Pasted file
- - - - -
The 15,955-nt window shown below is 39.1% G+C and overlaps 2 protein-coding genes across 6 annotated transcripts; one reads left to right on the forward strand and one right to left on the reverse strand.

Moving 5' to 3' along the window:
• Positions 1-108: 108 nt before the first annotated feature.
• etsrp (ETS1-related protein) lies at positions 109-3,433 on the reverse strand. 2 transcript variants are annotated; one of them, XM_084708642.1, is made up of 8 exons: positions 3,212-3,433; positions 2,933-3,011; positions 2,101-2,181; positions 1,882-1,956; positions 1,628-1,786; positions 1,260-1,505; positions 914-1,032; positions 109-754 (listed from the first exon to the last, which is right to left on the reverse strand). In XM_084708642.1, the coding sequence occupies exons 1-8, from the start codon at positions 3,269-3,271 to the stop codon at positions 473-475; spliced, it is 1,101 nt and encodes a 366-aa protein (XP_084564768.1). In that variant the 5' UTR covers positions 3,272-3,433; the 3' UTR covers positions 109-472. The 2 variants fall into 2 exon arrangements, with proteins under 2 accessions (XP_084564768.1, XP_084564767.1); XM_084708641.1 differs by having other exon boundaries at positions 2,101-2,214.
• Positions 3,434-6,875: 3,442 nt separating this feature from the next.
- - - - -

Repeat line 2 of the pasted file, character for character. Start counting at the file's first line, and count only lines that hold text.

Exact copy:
Moving 5' to 3' along the window: